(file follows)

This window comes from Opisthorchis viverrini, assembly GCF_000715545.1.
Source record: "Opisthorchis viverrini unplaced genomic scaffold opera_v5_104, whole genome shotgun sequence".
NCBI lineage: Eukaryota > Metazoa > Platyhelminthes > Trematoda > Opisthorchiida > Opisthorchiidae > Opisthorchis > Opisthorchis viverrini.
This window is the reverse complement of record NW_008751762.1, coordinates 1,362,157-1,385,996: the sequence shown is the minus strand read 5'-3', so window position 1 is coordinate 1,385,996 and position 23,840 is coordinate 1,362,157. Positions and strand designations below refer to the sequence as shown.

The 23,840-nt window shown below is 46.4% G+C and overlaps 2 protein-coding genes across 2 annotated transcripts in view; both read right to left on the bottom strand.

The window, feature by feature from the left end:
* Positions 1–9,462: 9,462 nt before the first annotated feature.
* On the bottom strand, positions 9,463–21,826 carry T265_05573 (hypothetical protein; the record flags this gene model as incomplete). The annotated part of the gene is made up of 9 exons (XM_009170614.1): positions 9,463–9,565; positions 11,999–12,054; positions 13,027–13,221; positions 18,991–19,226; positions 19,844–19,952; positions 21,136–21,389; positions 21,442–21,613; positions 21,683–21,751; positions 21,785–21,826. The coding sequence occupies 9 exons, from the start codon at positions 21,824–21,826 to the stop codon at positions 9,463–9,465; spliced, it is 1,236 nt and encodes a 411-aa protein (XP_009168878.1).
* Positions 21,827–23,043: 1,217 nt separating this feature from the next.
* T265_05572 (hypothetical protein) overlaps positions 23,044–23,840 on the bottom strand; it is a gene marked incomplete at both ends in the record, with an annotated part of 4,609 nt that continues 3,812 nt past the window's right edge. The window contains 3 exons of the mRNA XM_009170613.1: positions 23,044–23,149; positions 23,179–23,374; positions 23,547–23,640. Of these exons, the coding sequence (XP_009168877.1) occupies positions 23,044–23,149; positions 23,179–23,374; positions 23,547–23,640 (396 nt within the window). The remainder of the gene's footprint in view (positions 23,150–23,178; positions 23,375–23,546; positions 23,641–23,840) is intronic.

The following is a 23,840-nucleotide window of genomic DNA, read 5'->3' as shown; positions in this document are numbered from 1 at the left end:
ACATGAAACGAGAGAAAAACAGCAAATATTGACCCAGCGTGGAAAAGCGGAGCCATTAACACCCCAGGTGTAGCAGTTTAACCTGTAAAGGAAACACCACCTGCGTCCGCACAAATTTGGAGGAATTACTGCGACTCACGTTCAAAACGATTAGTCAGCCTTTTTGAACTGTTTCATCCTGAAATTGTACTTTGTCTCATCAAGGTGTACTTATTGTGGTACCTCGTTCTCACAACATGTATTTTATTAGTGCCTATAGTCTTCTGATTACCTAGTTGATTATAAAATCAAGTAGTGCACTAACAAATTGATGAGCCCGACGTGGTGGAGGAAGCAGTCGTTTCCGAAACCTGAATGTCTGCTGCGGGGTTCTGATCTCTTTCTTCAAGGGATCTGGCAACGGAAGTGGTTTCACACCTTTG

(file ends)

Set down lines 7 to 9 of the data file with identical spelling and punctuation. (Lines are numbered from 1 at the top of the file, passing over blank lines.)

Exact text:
* Positions 1–9,462: 9,462 nt before the first annotated feature.
* On the bottom strand, positions 9,463–21,826 carry T265_05573 (hypothetical protein; the record flags this gene model as incomplete). The annotated part of the gene is made up of 9 exons (XM_009170614.1): positions 9,463–9,565; positions 11,999–12,054; positions 13,027–13,221; positions 18,991–19,226; positions 19,844–19,952; positions 21,136–21,389; positions 21,442–21,613; positions 21,683–21,751; positions 21,785–21,826. The coding sequence occupies 9 exons, from the start codon at positions 21,824–21,826 to the stop codon at positions 9,463–9,465; spliced, it is 1,236 nt and encodes a 411-aa protein (XP_009168878.1).
* Positions 21,827–23,043: 1,217 nt separating this feature from the next.